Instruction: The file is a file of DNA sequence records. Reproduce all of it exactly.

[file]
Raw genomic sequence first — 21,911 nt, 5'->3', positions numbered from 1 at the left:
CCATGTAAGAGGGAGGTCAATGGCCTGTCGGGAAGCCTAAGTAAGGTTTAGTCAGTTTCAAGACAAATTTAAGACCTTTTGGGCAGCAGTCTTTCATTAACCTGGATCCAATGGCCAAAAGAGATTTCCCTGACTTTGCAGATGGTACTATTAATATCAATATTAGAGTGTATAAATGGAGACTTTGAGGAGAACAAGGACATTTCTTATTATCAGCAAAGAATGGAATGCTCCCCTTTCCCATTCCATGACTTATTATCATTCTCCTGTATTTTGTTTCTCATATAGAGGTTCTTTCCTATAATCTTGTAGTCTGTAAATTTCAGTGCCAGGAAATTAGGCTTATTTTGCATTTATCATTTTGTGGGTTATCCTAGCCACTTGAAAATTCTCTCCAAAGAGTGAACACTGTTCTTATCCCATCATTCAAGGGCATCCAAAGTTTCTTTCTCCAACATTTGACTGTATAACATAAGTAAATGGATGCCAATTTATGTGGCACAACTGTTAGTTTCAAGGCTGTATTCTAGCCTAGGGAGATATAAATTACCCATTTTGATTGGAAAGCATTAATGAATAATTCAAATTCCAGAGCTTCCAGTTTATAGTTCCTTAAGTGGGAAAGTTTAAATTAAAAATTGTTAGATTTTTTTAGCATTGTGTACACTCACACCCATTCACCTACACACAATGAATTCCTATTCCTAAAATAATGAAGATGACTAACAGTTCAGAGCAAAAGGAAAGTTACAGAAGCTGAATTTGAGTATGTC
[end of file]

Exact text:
Raw genomic sequence first — 21,911 nt, 5'->3', positions numbered from 1 at the left:
CCATGTAAGAGGGAGGTCAATGGCCTGTCGGGAAGCCTAAGTAAGGTTTAGTCAGTTTCAAGACAAATTTAAGACCTTTTGGGCAGCAGTCTTTCATTAACCTGGATCCAATGGCCAAAAGAGATTTCCCTGACTTTGCAGATGGTACTATTAATATCAATATTAGAGTGTATAAATGGAGACTTTGAGGAGAACAAGGACATTTCTTATTATCAGCAAAGAATGGAATGCTCCCCTTTCCCATTCCATGACTTATTATCATTCTCCTGTATTTTGTTTCTCATATAGAGGTTCTTTCCTATAATCTTGTAGTCTGTAAATTTCAGTGCCAGGAAATTAGGCTTATTTTGCATTTATCATTTTGTGGGTTATCCTAGCCACTTGAAAATTCTCTCCAAAGAGTGAACACTGTTCTTATCCCATCATTCAAGGGCATCCAAAGTTTCTTTCTCCAACATTTGACTGTATAACATAAGTAAATGGATGCCAATTTATGTGGCACAACTGTTAGTTTCAAGGCTGTATTCTAGCCTAGGGAGATATAAATTACCCATTTTGATTGGAAAGCATTAATGAATAATTCAAATTCCAGAGCTTCCAGTTTATAGTTCCTTAAGTGGGAAAGTTTAAATTAAAAATTGTTAGATTTTTTTAGCATTGTGTACACTCACACCCATTCACCTACACACAATGAATTCCTATTCCTAAAATAATGAAGATGACTAACAGTTCAGAGCAAAAGGAAAGTTACAGAAGCTGAATTTGAGTATGTC